It would be easier to panic about this news if we had not already known that Al Qaeda would love to hit us any time they can get another strike organized. They made that crystal clear on September 11, 2001, and they still hate us enough to die for the pleasure of killing us.
Living with the daily threat of terror is a nerve-wracking experience. Some days it seems unbearable, especially for those who live in places like Washington and New York. Such daily insecurity is not a situation that Americans have often had to face in our history. Protected by two oceans and friendly neighbors north and south, we have most often walked our streets without fear of foreign enemies.
And yet such fears have not been altogether absent in our history. In the colonial period and on the frontiers, the settlers often faced the realistic threat of Indian attack. The Revolutionary War, the War of 1812, the Civil War, and various skirmishes in between all were contexts in which Americans had to become accustomed to the threat of attack on their own soil. People had to learn to protect themselves and prepare for violence while trying to go about their daily business as normally as possible.
The Cold War also involved moments in which tensions were so great that war appeared imminent. In that case we feared a global nuclear war, a war that threatened to annihilate hundreds of millions of people in a matter of hours or days.
I was reminded of how profoundly fearful some of those days were, when I stumbled across a speech I gave as a college senior in 1984. In that speech, I talked about how desperately afraid our generation was, or at least I was, of dying in a nuclear war. I compared this apocalyptic fear that nuclear Armageddon might bring down history's curtain to the apocalyptic hope held by many in the early church that Jesus would soon return. Could it be, I asked, that we were living at the end of history and that our generation would not live out its days?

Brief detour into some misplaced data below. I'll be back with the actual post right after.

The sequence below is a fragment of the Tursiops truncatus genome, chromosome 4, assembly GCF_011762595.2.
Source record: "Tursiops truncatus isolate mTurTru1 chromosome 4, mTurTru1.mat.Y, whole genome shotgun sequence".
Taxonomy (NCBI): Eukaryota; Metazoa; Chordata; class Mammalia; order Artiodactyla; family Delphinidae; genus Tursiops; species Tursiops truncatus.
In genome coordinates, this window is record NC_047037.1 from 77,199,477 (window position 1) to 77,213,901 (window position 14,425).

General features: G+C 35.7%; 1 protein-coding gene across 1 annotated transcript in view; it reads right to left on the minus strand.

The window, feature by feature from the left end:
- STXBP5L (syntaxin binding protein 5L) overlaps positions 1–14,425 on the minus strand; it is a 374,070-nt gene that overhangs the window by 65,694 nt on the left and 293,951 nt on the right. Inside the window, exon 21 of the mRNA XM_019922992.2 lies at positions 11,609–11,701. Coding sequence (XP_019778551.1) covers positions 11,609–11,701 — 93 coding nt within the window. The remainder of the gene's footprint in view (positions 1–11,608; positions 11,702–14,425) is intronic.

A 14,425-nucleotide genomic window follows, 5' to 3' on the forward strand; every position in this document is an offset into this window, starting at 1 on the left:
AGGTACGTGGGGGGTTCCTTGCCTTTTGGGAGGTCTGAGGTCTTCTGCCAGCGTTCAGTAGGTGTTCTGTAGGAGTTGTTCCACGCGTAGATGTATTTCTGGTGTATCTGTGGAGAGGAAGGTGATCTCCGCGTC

The challenge that the nuclear arms race presented to faith was the possibility that we human beings would misuse our growing scientific and technological prowess and destroy life on this planet It is one thing to await an end that is under God's control and in his plan; it is quite another to fear that we might do ourselves in through own stupidity and evil.
Twenty years later, the fears of that particular moment seem to be from another universe. Today we face not international communism but Islamist terrorism; not a bipolar standoff but a war on terror against shadowy enemies; not one climactic nuclear exchange but instead devastating terrorist attacks in any major city anywhere.
Times change. Enemies change. Fears change. If I have learned anything in these 20 years it is that human existence is always infinitely precarious. The graduating classes of, just to pick a few dates at random, 1777, 1862, 1917, 1943, and 1968 each faced enemies, threats, and fears.
Somehow, despite all enemies, threats, and fears, they made it. The world survived. America survived. And most of them survived. In every historical moment, including this one, Christian faith proposes that the best possible answer to every generation's fears is trust in a God who loves the world, who is sovereign over this planet even when the evidence of that sovereignty is hard to discern, who has spoken to humanity, who has shown us how life is to be lived, and who promises to welcome us home when our time on earth is done.
This is good news any time. It is especially good news when we must live with the daily threat of terror.